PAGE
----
James was telling his audience that simply believing God is real doesn’t save anyone. Even Satan and his demons know God exists. James took it a step further, saying works are an integral part of showing and proving that we truly love God. Want to know whether your faith is legitimate? Compare it to the command Jesus said is the greatest:
Love the Lord your God with all your heart, with all your soul, with all your mind, and with all your strength. … Love your neighbor as yourself. Mark 12:30-31
This was the question the Ephesians needed to answer. Did they love God with their hearts and souls or just with their minds and strength? Jesus would provide the answer. He was so intimately near and involved in the lives of the Ephesians that He was able to say, “I know your works, your labor, and your endurance” (Rev. 2:2). Right off the bat, we see that these brothers and sisters got to work. It would be hard to say they had no faith if we merely looked at all the shiny fruit hanging from the vine. But Jesus sees the roots too. He sees our work for what it is—good (motivated by love) and bad (motivated by performance).
This is a busy congregation; they were doing a lot of work to defend the Christian faith and to maintain external purity. They toiled through hardship and maintained their endurance—finishing the work they set out to do.
Jesus also commended the church for their good theology and willingness to remove false teachers from the congregation. Like Jesus, they hated “the practices of the Nicolaitans” (v. 6). Not much is known about the Nicolaitans, but some early Christian sources link them to sexual sin and eating meat sacrificed to idols. They were people who claimed to be Christians but abused God’s grace. Their works weren’t from faith but from their desire to indulge in sin. The Ephesians didn’t tolerate the Nicolaitans’ hypocrisy.
No doubt it can be good to recognize sins in others. In 1 Corinthians 5 Paul scolded the church for allowing someone to walk around in sin unchallenged. He even went so far as to recommend that they kick the man out of the church. The Ephesians followed Paul’s actions with the Nicolaitans. Yet theEphesians didn’t recognize their own hypocrisy. They had become programmed machines, going through the motions but disconnected from the reason they existed in the first place. They knew the right doctrine but struggled to love the God they were created to work for.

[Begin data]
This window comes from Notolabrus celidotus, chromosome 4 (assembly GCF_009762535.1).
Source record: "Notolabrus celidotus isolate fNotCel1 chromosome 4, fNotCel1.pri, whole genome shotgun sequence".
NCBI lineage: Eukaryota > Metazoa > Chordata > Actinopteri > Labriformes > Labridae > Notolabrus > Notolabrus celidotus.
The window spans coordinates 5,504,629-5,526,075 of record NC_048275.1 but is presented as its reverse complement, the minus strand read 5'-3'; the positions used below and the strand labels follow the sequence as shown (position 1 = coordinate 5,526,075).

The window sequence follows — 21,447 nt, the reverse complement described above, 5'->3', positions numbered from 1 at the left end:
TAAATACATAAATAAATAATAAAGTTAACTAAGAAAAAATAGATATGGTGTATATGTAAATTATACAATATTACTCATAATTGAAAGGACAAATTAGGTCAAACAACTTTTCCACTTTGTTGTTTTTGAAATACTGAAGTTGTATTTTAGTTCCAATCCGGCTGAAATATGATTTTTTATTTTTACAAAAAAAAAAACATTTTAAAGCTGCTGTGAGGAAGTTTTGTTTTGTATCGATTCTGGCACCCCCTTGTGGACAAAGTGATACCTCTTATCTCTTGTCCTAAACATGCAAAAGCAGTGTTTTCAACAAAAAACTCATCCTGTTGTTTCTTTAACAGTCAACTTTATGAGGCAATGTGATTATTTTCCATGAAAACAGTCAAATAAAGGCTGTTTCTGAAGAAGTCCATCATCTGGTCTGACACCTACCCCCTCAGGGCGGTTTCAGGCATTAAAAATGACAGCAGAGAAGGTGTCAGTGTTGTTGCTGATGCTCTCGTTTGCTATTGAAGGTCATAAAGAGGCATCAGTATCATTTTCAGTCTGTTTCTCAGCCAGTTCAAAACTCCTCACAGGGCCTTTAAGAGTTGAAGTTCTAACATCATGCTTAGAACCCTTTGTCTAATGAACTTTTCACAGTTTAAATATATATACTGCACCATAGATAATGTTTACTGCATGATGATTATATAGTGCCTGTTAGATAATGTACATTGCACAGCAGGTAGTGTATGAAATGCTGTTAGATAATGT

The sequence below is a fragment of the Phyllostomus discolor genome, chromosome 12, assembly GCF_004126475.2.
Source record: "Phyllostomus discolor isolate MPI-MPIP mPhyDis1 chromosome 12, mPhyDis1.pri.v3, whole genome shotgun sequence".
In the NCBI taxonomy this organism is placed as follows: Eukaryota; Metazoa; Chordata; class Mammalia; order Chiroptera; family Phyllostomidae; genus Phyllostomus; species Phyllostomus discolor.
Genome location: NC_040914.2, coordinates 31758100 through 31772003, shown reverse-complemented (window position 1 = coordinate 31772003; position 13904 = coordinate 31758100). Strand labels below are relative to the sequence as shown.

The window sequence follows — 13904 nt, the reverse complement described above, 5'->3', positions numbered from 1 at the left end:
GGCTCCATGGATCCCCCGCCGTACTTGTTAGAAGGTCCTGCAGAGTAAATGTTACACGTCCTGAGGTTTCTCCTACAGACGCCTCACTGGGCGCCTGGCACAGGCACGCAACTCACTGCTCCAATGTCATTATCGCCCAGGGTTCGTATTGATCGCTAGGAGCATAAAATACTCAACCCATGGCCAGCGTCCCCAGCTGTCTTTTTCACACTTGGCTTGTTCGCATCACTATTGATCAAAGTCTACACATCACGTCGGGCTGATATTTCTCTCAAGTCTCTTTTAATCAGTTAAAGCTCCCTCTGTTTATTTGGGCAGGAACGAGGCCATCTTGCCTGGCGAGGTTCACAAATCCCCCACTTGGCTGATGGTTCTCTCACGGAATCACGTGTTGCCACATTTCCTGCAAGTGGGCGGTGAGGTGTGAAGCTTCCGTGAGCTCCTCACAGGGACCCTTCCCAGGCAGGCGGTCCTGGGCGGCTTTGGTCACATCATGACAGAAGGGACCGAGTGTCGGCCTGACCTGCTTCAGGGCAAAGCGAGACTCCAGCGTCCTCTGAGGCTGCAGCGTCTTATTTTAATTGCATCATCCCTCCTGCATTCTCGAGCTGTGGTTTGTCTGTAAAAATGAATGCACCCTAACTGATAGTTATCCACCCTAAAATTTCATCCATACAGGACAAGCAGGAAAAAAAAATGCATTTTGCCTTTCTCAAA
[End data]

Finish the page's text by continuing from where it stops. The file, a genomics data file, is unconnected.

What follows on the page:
Because we’re all created in God’s image, our good deeds are truly useful only if they’re connected toHis holy character. Yes, faith without works is dead, but works without living faith in God are also worthless:
Now without faith it is impossible to please God, since the one who draws near to him must believe that he exists and that he rewards those who seek him. Hebrews 11:6
Jesus pointed out that works are good as long as they’re truly motivated by faith and love. The Ephesians’ works, however, were ultimately motivated by something other than love. Yet Jesus didn’t leave the Ephesians, and He won’t leave us. As we’ll see, He provides us with grace and encouragement to love Him passionately, and He promises that we’ll live in His grace for eternity.
Excerpted from D. A. Horton, Letters of the Revelation Bible Study. © 2017 LifeWay Press. Used by permission.
D.A. Horton is an author, speaker, artist, and preacher. He currently serves as Lead Pastor of Reach Fellowship a church plant in North Long Beach, CA.